Understanding biology is complicated! There are six major types of molecules (DNA, RNA, Proteins, Lipids, Glycans, Metabolites) that all work in concert to define whether a biological system is healthy or diseased. To truly understand health and disease we need quantitative maps of all of these molecules and how they relate to each other in terms of presence and abundance at any given time. We are still a long way from delivering on this holistic level, but significant progress in the development of analytical and quantitative methods for all of these molecular entities, led of course by nucleic acid research, have delivered major improvement in the breadth and depth of quantitation available.
Comprehensive analysis of the Proteome has been a long time in the making since the first mass spectrometry methods for peptide sequencing were introduced in the 1990s, and is hampered by our inability to amplify proteins and the sheer complexity created by post-translational changes. This complexity creates challenges in stochastic sampling high levels of missing data that dramatically impacts on the numbers of features quantified in unbiased proteomics studies. Several strategies have been introduced to reduce ‘missingness’ and this talk will focus on the particular role that Tandem Mass Tags® (TMT® & TMTpro™) are playing in the large-scale quantitation of proteins, peptides and post-translational modifications.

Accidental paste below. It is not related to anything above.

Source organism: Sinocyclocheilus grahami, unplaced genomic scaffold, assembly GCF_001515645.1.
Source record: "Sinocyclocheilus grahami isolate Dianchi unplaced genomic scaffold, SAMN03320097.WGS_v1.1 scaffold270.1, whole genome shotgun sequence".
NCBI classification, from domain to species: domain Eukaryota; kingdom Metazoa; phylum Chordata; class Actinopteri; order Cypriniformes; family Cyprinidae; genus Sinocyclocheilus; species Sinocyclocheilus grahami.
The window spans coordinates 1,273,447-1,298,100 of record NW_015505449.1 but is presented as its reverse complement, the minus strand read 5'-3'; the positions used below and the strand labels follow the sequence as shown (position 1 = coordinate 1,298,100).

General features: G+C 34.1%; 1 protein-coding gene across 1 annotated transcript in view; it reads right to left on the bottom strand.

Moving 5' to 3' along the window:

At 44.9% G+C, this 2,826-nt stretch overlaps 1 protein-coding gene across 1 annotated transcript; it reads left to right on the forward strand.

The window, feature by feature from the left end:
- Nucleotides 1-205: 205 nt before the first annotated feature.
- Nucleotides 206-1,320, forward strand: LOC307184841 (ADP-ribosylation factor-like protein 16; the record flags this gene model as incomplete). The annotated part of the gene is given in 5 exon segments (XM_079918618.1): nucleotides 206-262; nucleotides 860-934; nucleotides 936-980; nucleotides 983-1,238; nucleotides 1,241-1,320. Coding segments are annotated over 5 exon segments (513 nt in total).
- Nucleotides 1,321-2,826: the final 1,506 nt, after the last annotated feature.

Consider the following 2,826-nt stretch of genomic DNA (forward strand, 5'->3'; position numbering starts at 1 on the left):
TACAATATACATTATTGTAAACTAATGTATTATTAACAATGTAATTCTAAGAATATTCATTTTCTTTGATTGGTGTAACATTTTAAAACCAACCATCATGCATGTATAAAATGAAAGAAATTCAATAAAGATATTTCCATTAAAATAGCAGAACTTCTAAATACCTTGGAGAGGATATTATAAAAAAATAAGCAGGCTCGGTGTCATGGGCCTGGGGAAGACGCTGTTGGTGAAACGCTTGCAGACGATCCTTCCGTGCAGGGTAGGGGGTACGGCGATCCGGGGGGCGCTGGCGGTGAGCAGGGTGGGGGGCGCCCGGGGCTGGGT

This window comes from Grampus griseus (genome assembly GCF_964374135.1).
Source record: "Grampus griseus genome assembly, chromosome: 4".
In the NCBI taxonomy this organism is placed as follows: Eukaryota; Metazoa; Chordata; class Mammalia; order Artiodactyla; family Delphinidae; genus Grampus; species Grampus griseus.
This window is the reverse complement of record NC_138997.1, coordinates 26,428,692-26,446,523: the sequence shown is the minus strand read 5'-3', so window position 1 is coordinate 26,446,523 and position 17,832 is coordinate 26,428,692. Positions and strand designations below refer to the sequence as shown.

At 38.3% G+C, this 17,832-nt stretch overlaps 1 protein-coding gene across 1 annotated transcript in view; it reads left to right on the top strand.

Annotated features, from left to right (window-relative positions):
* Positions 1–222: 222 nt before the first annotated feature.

The underlying principle of isobaric mass tagging was invented by Dr. Andrew Thompson in the mid-1990s and Proteome Sciences acquired the technology in 2002 when Dr. Thompson also joined the Company. We have developed both TMT® reagents, starting at 6-plex and moving up to 11-plex, and then the TMTpro™ reagents to deliver even higher multiplexing with our 18plex set being the largest set of commercially available tags. Being able to mix samples after digestion gives greater throughput and the option to perform extensive fractionation for deep profiling, whilst retaining quantitative precision. We have also used the power of isobaric tagging to develop new workflows for enhanced biomarker discovery in biofluids and accurate quantification using internal calibration curves with parallel reaction monitoring assays. Others have used similar approaches to develop single-cell proteomics methods able to quantify >1,500 proteins.
Whilst we may still be some way from knowing what the whole proteome really is, the breadth and depth of quantification achievable with 18plex TMTpro™ is driving a better understanding of complex biological questions in basic research, drug development and diagnostic biomarker discovery. Whilst the last two decades have been the era of genomics, the 2020’s are shaping up to be the decade of multiplex proteomics.